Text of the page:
Can you get unemployment if you are fired? There is no easy answer to this. It is case by case. But let’s look at some sound starting points. There are so many reasons why people get fired. In a time of recession in particular some reasons accord with the law and some just don’t.
If you think the grounds for your firing are unjust, illegal or give rise for concern say in terms of discrimination or harassment, issues of race, age, pregnancy to name a few conditions, and you think you have a case to argue, then first contact unemployment who can advise you. The bureau can also advise on how to get an attorney too if needed.
Certainly getting fired, quitting or being laid off are not the same things when it comes to getting unemployment benefit.
First things first: you need to be sure your employer is firing you rather than laying you off. With this in mind, you can start to sort out your position. Make sure you understand your status fully from your employer and call your state unemployment office to see whether you can apply for unemployment benefit.
If you feel you have done nothing to bring about a firing and have fulfilled your work, then you could be eligible for benefit, and if you know that you have been fired correctly, you could also apply benefit after a fixed period. It is good to know if you need to wait. For all this, you need to know the date you have been fired, the date when you will leave work and how much money is owed to you in terms of salary, holiday allowance say.
There is a belief out there that if you are fired you are not eligible for benefit but this is not always the case.
So get clear. Painful or not, you need to be told on what grounds you are being fired and you will need this in writing. Now, your head might be in a whirlwind and you may feel confused or unsure as to why you have been fired. . . if this is the case, you can get a witness to sit with you to take notes during any meetings.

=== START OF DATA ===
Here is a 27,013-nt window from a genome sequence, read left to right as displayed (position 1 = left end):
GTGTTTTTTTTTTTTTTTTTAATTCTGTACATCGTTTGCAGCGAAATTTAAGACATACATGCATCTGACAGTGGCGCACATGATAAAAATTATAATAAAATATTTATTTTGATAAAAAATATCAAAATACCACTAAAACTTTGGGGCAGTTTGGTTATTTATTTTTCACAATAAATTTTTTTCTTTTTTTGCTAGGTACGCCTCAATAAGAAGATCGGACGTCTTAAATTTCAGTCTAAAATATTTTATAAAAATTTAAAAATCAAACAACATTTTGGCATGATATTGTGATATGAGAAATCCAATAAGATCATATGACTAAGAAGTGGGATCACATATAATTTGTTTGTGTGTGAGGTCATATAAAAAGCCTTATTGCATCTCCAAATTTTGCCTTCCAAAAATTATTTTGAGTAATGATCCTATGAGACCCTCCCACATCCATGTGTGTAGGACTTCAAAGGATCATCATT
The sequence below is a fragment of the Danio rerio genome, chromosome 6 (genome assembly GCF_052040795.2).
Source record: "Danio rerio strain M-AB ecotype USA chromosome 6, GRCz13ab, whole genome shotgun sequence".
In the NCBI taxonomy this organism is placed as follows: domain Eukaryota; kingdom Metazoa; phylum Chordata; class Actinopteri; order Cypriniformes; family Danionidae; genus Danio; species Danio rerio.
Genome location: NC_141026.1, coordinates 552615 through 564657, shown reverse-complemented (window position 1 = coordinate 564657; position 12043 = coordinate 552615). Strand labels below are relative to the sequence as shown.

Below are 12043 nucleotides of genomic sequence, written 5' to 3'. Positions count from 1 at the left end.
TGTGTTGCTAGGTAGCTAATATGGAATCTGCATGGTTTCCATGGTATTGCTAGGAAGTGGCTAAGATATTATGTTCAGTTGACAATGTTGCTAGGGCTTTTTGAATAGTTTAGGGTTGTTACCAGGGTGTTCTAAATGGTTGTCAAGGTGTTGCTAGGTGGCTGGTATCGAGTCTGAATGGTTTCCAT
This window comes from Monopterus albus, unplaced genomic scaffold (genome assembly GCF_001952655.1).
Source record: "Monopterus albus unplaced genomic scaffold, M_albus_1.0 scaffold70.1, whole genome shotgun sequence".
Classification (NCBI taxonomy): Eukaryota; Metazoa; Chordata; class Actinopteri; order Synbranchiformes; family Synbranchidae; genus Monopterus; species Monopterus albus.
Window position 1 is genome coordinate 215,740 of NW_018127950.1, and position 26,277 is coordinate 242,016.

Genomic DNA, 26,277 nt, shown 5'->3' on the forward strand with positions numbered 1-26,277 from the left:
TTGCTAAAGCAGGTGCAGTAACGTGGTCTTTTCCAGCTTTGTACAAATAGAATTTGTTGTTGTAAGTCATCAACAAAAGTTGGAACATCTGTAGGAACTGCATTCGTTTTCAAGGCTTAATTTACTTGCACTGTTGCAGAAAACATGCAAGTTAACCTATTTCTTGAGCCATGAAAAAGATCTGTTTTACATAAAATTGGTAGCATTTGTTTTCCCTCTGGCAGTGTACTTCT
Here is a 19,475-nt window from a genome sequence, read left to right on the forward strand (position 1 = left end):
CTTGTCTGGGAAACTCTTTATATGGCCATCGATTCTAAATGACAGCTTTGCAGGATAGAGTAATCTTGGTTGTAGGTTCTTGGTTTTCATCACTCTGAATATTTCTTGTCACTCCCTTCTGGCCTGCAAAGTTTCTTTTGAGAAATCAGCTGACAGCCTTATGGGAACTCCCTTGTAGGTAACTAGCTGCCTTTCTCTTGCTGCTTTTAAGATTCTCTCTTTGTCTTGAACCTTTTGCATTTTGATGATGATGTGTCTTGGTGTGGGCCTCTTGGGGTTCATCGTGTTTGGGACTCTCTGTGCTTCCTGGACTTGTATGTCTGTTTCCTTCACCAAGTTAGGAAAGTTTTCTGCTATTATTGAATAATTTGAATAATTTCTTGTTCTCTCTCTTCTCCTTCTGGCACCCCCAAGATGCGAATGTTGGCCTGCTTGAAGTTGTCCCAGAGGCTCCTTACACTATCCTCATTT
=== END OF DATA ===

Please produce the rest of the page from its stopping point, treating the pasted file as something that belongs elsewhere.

In large companies, you can expect to be able to sit down with the Human Resources team and go through your contact terms in detail, you might have to work a final term of notice in accordance with your contract, or you might go early with some sort of package. Not all firings will leave you without money to your name. However, make sure you fully understand what the conditions are and raise any questions.
Your witness or your Union rep can also ask questions on your behalf. If you feel you are not being treated correctly and you think will need an attorney, now is the time to get one, not later as you need to start to put the process in action so that you can let the State know your position at all times.
It is easier to leave your position with everything clear and with the unemployment office noting your position too, that way if there is a possibility of making a claim you are already on the way to doing so and are ‘in the system’, especially if anything needs to be backdated.
Sally Ratcliffe is the Associate Research Director to Bright-Star HR. They support agencies and in-house teams in sourcing those individuals that shine brightest in PR, marketing and business development.